Aqualand
1997. Active; focal plane 31 ft (9.5 m); flashing white light. 25 ft (7.5 m) square steel tower, painted with black and white horizontal bands. J. Fleming has a photo, and Google has a distant satellite view. This light marks the end of a breakwall built for the 1996 Olympic Games, when this part of Lake Lanier was the site of the rowing competition. Located at the Aqualand Marina off Lights Ferry Road on the southeast side of the lake. Site open, tower closed. Owner/site manager: Aqualand Marina.
* Port Royale
2009. Active; focal plane 40 ft (12 m); flashing white light. 45 ft (14 m) octagonal wood tower with lantern and gallery, attached to a 2-1/2 story restaurant. No photo available, and the lighthouse is too new to appear in Google's satellite view. Located at a marina off Brown's Bridge Road (GA 369) on the west central side of the lake. Site open, tower closed. Owner/site manager: Port Royale Lake Lanier.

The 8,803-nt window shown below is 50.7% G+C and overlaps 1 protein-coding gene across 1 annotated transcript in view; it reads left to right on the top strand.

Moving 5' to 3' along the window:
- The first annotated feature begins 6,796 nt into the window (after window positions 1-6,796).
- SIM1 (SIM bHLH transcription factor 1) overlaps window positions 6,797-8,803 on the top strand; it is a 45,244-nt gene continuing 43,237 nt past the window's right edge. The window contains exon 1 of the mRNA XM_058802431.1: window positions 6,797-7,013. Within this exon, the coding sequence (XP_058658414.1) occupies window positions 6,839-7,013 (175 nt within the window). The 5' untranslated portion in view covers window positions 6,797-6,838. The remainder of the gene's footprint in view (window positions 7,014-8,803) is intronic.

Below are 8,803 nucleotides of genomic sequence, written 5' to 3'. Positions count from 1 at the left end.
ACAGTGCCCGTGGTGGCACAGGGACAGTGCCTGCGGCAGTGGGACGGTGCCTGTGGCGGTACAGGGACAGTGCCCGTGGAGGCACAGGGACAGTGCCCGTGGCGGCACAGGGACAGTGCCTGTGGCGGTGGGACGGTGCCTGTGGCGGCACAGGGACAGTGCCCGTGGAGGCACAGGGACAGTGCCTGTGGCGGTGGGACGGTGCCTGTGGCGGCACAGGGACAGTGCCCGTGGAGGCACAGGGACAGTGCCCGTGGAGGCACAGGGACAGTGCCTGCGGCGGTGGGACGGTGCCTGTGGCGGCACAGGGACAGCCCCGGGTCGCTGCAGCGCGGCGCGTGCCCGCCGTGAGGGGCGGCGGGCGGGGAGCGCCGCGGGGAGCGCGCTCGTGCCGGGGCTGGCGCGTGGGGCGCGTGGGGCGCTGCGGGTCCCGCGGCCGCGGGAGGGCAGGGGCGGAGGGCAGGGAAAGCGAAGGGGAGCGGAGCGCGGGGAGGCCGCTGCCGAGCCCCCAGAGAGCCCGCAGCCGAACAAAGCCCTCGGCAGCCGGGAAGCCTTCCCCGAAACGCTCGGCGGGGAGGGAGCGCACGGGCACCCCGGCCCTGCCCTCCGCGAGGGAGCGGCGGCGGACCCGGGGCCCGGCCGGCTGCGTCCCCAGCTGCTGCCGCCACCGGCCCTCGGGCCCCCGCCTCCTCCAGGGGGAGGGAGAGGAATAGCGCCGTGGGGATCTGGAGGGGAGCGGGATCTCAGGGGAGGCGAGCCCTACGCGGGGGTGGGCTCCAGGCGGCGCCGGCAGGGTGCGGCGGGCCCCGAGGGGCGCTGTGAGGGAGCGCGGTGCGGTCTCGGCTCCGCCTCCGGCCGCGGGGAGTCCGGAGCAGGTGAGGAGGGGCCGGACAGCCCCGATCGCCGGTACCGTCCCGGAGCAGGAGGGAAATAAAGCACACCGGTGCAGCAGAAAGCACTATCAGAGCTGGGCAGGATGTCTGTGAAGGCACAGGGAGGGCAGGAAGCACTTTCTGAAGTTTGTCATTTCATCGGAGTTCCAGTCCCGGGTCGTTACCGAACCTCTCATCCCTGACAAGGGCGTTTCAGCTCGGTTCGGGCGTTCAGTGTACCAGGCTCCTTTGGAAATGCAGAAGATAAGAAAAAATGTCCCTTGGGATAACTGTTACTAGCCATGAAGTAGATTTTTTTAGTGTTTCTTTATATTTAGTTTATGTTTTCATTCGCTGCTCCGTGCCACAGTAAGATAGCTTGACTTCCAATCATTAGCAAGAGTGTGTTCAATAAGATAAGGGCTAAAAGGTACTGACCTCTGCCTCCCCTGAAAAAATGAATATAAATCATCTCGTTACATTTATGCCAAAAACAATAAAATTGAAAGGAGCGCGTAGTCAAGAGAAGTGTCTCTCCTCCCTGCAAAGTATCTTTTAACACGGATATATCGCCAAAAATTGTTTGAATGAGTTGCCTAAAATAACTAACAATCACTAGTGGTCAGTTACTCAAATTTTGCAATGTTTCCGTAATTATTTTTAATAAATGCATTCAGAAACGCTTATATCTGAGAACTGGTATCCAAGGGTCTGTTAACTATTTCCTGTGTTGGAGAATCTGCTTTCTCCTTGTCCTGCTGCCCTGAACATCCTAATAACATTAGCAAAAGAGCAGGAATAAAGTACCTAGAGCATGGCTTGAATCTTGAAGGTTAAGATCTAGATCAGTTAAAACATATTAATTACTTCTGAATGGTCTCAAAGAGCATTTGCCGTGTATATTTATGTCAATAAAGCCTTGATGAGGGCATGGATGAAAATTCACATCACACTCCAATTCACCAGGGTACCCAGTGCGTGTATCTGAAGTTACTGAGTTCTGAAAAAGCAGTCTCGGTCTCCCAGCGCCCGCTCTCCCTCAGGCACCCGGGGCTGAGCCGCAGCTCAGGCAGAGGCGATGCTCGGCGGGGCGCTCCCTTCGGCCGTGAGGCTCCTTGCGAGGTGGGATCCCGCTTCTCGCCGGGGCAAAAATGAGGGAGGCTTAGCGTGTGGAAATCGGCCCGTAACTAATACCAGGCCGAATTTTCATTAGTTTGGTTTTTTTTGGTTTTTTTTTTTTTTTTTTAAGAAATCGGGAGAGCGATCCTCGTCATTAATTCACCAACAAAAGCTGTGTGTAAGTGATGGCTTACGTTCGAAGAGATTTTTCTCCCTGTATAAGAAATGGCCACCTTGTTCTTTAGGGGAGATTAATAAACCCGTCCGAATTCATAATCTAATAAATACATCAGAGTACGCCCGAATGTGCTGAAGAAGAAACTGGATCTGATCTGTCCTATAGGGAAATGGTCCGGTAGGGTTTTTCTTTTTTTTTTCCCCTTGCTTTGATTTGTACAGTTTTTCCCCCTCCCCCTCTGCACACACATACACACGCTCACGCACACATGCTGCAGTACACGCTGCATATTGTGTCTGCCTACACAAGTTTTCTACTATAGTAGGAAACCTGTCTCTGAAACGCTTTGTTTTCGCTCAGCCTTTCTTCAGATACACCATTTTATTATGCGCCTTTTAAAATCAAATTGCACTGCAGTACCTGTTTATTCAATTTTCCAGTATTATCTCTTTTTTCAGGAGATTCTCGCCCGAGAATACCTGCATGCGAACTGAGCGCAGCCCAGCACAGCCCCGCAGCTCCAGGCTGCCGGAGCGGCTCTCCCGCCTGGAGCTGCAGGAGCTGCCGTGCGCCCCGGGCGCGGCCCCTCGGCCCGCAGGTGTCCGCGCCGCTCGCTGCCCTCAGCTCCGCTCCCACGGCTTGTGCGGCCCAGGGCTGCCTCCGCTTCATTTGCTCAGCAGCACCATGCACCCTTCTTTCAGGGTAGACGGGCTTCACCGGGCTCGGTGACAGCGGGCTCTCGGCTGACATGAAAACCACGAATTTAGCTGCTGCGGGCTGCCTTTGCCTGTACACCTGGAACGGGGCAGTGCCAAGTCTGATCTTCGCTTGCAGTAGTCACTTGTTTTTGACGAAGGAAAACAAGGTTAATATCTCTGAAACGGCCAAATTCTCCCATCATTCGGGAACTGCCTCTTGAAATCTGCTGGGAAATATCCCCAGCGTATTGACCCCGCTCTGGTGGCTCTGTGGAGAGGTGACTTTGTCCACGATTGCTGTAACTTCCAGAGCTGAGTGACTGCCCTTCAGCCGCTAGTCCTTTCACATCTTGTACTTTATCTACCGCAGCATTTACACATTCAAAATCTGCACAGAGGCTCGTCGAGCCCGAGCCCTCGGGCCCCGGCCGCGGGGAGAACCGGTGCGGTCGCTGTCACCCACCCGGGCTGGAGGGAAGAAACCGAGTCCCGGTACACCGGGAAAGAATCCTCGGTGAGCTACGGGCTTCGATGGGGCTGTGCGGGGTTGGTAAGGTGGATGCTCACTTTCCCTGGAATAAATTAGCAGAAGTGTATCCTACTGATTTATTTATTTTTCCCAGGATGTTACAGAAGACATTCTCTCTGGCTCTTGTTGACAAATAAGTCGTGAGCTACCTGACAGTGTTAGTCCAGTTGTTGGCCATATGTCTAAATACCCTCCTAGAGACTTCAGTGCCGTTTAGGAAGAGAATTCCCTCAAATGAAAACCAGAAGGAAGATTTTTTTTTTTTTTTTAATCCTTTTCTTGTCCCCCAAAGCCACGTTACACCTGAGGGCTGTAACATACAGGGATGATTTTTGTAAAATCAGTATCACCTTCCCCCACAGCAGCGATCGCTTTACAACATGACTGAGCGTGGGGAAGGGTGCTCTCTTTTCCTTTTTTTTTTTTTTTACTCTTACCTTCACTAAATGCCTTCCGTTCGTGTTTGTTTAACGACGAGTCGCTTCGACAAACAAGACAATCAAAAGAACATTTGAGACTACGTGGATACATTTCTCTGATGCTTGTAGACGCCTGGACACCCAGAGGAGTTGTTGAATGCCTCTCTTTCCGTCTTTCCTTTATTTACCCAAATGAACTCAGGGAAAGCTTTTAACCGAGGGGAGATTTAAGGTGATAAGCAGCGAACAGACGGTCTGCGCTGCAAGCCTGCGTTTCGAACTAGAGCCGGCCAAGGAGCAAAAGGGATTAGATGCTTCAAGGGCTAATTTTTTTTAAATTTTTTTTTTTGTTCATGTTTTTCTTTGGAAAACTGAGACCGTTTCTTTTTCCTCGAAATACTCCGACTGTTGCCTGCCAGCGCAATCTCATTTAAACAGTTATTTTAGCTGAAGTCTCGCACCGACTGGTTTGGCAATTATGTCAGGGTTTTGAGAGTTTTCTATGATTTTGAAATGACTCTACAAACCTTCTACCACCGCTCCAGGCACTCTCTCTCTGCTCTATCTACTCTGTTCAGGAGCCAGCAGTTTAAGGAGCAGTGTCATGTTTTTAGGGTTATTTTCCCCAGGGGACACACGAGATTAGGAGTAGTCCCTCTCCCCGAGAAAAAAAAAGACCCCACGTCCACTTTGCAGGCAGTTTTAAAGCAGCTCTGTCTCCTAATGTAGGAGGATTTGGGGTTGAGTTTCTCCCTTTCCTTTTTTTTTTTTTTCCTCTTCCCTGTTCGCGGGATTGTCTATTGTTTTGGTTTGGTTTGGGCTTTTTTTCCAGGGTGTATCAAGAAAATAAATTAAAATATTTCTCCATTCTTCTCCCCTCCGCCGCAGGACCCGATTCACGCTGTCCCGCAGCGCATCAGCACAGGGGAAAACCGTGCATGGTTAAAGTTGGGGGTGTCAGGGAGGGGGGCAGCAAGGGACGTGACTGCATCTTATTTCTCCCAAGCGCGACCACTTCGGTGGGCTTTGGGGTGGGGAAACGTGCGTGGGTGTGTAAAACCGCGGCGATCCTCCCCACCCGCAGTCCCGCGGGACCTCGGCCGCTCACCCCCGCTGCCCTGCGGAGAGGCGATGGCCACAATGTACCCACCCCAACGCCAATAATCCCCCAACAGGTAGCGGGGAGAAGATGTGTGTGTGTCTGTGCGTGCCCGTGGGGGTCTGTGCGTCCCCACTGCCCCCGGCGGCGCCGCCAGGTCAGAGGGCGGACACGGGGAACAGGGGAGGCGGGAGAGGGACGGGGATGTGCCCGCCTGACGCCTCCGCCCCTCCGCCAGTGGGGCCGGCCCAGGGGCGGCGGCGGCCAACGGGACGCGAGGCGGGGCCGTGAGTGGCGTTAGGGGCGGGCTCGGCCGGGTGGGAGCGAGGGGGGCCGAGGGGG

West Point Lake Lighthouse

Note: West Point Lake is a large reservoir on the lower Chattahoochee River, extending for about 35 mi (56 km) above the city of West Point. Most of the lake is in Georgia, but some of the western shore is in Alabama. The lake is at an elevation of 625 ft (191 m).
* Burnt Village (West Point Lake)
Date unknown. Active; light pattern unknown. Approx. 10 m (33 ft) hexagonal tower with lantern and gallery, painted with red and white horizontal bands. Mike Sussman has a photo, and Bing has a satellite view. This lighthouse is on the Georgia side of the state line, but access to it is through Alabama. Located on the north side of the entrance to the Burnt Village Marina, off Stateline Road about 5 km (3 mi) north of the West Point Dam. Site open, tower closed. Owner/site manager: unknown.

Information available on lost lighthouses:

  • Savannah (1964-1996), off the mouth of the Savannah River. This "Texas Tower" light was destroyed by a collision with the freighter Neptune Jade in November 1996. ARLHS USA-1320.

Adjoining pages: North: South Carolina | South: Eastern Florida and the Keys

Return to the Lighthouse Directory index | Ratings key

Checked and revised June 19, 2013. Lighthouses: 15. Site copyright 2013 Russ Rowlett and the University of North Carolina at Chapel Hill.